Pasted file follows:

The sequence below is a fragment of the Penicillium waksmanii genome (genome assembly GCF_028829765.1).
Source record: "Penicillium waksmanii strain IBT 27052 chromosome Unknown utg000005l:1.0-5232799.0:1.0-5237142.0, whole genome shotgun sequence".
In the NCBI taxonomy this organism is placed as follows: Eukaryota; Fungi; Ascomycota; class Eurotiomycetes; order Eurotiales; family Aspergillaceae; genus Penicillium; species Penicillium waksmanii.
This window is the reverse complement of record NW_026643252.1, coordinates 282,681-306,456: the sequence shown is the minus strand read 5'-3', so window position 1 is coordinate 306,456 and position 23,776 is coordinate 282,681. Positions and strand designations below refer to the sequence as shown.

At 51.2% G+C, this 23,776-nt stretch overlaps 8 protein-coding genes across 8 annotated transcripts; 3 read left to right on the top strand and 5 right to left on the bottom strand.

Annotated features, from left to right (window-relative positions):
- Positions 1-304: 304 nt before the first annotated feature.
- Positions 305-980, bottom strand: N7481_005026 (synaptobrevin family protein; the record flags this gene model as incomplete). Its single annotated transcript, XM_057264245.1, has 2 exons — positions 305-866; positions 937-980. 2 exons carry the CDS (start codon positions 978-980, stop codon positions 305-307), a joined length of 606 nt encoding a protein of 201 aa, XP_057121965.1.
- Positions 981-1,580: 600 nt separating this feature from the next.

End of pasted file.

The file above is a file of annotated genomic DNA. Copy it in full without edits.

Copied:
The sequence below is a fragment of the Penicillium waksmanii genome (genome assembly GCF_028829765.1).
Source record: "Penicillium waksmanii strain IBT 27052 chromosome Unknown utg000005l:1.0-5232799.0:1.0-5237142.0, whole genome shotgun sequence".
In the NCBI taxonomy this organism is placed as follows: Eukaryota; Fungi; Ascomycota; class Eurotiomycetes; order Eurotiales; family Aspergillaceae; genus Penicillium; species Penicillium waksmanii.
This window is the reverse complement of record NW_026643252.1, coordinates 282,681-306,456: the sequence shown is the minus strand read 5'-3', so window position 1 is coordinate 306,456 and position 23,776 is coordinate 282,681. Positions and strand designations below refer to the sequence as shown.

At 51.2% G+C, this 23,776-nt stretch overlaps 8 protein-coding genes across 8 annotated transcripts; 3 read left to right on the top strand and 5 right to left on the bottom strand.

Annotated features, from left to right (window-relative positions):
- Positions 1-304: 304 nt before the first annotated feature.
- Positions 305-980, bottom strand: N7481_005026 (synaptobrevin family protein; the record flags this gene model as incomplete). Its single annotated transcript, XM_057264245.1, has 2 exons — positions 305-866; positions 937-980. 2 exons carry the CDS (start codon positions 978-980, stop codon positions 305-307), a joined length of 606 nt encoding a protein of 201 aa, XP_057121965.1.
- Positions 981-1,580: 600 nt separating this feature from the next.